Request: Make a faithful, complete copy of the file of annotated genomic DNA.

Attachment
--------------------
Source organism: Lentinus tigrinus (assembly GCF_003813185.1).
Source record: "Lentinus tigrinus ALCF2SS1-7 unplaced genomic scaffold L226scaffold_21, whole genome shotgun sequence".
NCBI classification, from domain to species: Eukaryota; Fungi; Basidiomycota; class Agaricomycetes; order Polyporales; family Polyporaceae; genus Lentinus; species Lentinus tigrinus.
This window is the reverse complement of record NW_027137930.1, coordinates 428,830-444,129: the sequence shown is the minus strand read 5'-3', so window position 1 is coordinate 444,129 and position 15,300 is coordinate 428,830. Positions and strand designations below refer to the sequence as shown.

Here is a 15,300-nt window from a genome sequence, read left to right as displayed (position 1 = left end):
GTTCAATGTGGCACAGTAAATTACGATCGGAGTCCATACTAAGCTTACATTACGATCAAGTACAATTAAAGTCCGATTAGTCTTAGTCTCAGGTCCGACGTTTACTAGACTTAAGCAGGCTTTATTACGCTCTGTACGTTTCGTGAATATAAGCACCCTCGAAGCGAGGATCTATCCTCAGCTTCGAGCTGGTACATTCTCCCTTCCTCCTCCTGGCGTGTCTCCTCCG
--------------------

Source organism: Lentinus tigrinus (assembly GCF_003813185.1).
Source record: "Lentinus tigrinus ALCF2SS1-7 unplaced genomic scaffold L226scaffold_21, whole genome shotgun sequence".
NCBI classification, from domain to species: Eukaryota; Fungi; Basidiomycota; class Agaricomycetes; order Polyporales; family Polyporaceae; genus Lentinus; species Lentinus tigrinus.
This window is the reverse complement of record NW_027137930.1, coordinates 428,830-444,129: the sequence shown is the minus strand read 5'-3', so window position 1 is coordinate 444,129 and position 15,300 is coordinate 428,830. Positions and strand designations below refer to the sequence as shown.

Here is a 15,300-nt window from a genome sequence, read left to right as displayed (position 1 = left end):
GTTCAATGTGGCACAGTAAATTACGATCGGAGTCCATACTAAGCTTACATTACGATCAAGTACAATTAAAGTCCGATTAGTCTTAGTCTCAGGTCCGACGTTTACTAGACTTAAGCAGGCTTTATTACGCTCTGTACGTTTCGTGAATATAAGCACCCTCGAAGCGAGGATCTATCCTCAGCTTCGAGCTGGTACATTCTCCCTTCCTCCTCCTGGCGTGTCTCCTCCG